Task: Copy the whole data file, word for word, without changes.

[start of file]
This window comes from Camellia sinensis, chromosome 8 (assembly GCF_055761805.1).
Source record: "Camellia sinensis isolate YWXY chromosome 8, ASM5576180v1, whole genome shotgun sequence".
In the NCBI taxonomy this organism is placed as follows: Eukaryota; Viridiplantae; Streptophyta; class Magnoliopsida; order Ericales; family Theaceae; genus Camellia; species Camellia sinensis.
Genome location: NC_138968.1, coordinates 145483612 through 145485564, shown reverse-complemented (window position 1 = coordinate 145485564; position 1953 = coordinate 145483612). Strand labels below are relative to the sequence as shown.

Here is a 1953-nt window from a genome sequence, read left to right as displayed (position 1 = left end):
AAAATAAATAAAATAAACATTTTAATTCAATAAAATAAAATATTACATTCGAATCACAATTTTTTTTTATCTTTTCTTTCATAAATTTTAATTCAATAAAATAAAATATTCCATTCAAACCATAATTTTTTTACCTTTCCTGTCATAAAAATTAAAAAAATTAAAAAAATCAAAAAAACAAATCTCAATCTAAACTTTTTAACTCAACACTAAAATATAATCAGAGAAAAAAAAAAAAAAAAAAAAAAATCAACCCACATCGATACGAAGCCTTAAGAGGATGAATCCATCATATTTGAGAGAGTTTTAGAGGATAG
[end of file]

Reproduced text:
This window comes from Camellia sinensis, chromosome 8 (assembly GCF_055761805.1).
Source record: "Camellia sinensis isolate YWXY chromosome 8, ASM5576180v1, whole genome shotgun sequence".
In the NCBI taxonomy this organism is placed as follows: Eukaryota; Viridiplantae; Streptophyta; class Magnoliopsida; order Ericales; family Theaceae; genus Camellia; species Camellia sinensis.
Genome location: NC_138968.1, coordinates 145483612 through 145485564, shown reverse-complemented (window position 1 = coordinate 145485564; position 1953 = coordinate 145483612). Strand labels below are relative to the sequence as shown.

Here is a 1953-nt window from a genome sequence, read left to right as displayed (position 1 = left end):
AAAATAAATAAAATAAACATTTTAATTCAATAAAATAAAATATTACATTCGAATCACAATTTTTTTTTATCTTTTCTTTCATAAATTTTAATTCAATAAAATAAAATATTCCATTCAAACCATAATTTTTTTACCTTTCCTGTCATAAAAATTAAAAAAATTAAAAAAATCAAAAAAACAAATCTCAATCTAAACTTTTTAACTCAACACTAAAATATAATCAGAGAAAAAAAAAAAAAAAAAAAAAAATCAACCCACATCGATACGAAGCCTTAAGAGGATGAATCCATCATATTTGAGAGAGTTTTAGAGGATAG